Man hit with felony charges for handing out jury nullification fliers
A Michigan man was arrested and charged with a felony for handing out fliers informing people of their jury nullification rights on the sidewalk in front of a courthouse.
Keith Wood, 39, faces a felony charge for obstruction of justice and a misdemeanor for attempting to influence jurors. Wood said he was handing out pamphlets from the Fully Informed Jury Association on November 24, while standing on a sidewalk in front of a Mecosta County courthouse.
Obstruction of justice is carries a penalty of five years in prison with up to $10,000 in fines, and attempting to influence jurors is a one-year misdemeanor with fines of up to $1,000.
Wood’s attorney Dave Kallman told WXMI that the charges were “outrageous,” and that his client had been locked up with a $150,000 bond. Wood was in jail for about 12 hours before he paid 10 percent of the bond using a credit card.
“When [the judge] told me the bond, again I was speechless," Wood told WXMI. “$150,000 bond for handing out a piece of paper on a public sidewalk? Speechless.”
Wood, a former pastor, said that he was moved to action when he read online about jury nullification. A concept derived from medieval English common law, it allows jurors to acquit defendants who they think are victims of an unjust law, even if the evidence shows that the law was actually violated.
“I'm a disciple of Jesus Christ," Wood told MLive. "Jesus said 'the truth will set you free' and I want people to know the truth.”
The pamphlets are titled, “What rights do you have as a juror that the judge won't tell you about?” Wood says it is not illegal to inform jurors of their powers to nullify laws, but that judges “just don’t do it any more.”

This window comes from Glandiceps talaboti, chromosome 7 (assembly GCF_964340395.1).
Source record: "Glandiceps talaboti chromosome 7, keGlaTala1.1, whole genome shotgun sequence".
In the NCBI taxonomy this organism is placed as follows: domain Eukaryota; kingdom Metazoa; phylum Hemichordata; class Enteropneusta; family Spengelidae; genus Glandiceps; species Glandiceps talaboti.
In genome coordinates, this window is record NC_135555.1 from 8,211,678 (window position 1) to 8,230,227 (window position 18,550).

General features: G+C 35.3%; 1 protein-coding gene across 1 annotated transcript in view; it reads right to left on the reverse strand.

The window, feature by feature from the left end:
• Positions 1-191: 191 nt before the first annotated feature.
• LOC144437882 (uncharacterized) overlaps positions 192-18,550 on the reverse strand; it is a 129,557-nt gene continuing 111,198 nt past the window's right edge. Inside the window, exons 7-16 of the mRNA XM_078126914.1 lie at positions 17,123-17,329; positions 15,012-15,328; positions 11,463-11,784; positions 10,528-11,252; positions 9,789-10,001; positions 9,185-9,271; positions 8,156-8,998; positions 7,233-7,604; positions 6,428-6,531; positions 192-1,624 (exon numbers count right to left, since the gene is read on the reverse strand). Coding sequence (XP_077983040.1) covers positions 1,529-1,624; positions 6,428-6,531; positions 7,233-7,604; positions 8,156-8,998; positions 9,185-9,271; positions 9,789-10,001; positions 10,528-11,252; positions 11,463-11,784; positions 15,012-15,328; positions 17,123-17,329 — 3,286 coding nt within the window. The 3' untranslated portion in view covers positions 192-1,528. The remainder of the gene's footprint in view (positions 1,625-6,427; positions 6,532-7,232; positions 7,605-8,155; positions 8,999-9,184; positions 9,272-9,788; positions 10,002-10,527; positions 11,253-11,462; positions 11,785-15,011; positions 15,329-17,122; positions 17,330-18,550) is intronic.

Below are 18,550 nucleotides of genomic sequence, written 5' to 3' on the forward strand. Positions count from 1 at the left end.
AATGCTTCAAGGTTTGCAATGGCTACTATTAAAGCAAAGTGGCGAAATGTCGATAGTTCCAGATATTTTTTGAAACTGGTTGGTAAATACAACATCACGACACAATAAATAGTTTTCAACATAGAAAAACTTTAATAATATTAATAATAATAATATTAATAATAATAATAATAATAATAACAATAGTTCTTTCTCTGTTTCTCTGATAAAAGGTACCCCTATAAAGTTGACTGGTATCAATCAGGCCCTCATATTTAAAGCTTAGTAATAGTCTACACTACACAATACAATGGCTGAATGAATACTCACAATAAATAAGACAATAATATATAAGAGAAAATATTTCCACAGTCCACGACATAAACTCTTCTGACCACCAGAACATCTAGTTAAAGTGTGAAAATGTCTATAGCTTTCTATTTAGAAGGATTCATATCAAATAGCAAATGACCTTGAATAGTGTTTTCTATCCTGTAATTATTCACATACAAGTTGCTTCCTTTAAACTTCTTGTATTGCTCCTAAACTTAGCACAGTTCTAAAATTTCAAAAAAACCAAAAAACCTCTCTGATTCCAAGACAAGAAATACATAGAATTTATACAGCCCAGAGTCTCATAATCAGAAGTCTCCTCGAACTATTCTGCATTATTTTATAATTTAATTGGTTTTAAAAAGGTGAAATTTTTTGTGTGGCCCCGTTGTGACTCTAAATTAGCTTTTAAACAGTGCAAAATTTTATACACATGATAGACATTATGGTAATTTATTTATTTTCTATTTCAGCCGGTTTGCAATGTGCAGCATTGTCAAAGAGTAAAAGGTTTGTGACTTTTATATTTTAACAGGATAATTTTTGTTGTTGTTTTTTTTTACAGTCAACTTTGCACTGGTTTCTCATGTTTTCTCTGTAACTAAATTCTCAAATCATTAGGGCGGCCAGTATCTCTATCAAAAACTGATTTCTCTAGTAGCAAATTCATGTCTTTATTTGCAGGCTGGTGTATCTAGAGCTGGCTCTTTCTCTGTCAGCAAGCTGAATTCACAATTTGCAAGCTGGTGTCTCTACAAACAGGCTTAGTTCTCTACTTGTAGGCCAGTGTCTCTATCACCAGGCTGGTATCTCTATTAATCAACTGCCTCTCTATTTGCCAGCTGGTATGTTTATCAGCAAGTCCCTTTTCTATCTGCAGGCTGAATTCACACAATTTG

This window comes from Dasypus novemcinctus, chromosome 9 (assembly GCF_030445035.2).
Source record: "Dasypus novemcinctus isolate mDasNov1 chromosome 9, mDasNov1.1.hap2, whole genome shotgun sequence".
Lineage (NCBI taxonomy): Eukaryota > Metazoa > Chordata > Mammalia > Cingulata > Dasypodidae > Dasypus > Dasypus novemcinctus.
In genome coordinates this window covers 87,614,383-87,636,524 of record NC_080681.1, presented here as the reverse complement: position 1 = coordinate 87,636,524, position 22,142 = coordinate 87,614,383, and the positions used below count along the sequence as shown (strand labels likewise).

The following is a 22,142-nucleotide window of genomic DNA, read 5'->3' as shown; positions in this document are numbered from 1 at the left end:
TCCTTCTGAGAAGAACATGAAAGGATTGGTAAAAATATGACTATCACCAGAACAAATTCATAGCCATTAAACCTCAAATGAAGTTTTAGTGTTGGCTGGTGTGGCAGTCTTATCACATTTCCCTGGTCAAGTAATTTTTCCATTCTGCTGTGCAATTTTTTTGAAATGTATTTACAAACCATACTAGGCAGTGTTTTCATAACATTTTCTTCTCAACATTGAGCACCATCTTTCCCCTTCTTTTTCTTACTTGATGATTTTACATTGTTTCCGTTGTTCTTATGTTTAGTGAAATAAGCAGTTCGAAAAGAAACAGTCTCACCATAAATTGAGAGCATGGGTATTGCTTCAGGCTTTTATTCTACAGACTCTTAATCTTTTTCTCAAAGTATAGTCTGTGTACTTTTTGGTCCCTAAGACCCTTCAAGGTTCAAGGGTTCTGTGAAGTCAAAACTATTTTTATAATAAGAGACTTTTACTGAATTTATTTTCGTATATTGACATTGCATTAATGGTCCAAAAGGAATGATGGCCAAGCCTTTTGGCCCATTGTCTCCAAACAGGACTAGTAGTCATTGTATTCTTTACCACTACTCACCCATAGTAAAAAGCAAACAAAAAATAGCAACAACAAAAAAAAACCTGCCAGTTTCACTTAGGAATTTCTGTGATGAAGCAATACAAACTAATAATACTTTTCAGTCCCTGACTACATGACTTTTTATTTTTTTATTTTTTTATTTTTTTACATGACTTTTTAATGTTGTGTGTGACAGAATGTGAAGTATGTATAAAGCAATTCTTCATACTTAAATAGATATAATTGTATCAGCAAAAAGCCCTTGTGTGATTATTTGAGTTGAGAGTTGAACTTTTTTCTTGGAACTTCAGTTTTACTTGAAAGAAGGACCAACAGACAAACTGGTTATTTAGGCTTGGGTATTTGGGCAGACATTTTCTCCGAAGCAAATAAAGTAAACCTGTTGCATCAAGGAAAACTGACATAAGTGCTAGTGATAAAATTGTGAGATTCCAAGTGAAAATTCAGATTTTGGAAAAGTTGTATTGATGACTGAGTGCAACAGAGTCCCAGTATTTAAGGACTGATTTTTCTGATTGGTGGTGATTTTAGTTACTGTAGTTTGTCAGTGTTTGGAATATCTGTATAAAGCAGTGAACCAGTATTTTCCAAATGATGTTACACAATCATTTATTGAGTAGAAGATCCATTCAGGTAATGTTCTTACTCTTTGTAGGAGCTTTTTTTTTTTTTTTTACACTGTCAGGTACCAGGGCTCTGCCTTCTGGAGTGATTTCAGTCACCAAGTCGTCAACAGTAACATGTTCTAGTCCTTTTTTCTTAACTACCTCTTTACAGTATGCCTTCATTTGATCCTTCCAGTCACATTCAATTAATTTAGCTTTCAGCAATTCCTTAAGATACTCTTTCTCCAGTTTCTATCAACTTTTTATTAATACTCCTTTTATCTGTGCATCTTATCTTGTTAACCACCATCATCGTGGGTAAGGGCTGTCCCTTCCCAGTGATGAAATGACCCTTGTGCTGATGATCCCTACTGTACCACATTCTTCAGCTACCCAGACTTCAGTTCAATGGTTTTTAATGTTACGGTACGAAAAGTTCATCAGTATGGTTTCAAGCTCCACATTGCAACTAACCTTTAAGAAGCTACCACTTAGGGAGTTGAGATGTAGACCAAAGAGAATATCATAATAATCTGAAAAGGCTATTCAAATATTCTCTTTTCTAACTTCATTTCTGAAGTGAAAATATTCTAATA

When he was handing out the fliers, Wood said that a woman came out of the courthouse and asked him to come inside and talk to a judge. Wood refused, and then a deputy came outside and told him that if he did not talk to the judge, Big Rapids police would come and arrest him.
Under the threat of arrest, Wood went inside the courthouse, and was told that he was not being detained. Once inside, however, Mecosta County District Court Judge Peter Jaklevic told a deputy to place him in custody for jury tampering.
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“It’s free speech for goodness sake,” said Kallman, according to WXMI. “The Judge directly ordered him to be arrested for jury tampering, for tampering with a jury that didn’t exist, now wrap your head around that.”
Wood refused to take a plea deal, and his preliminary hearing is set for Tuesday. He says that he wants the case dismissed and $15,000 repaid to his credit card company, and is deciding whether to pursue a federal lawsuit.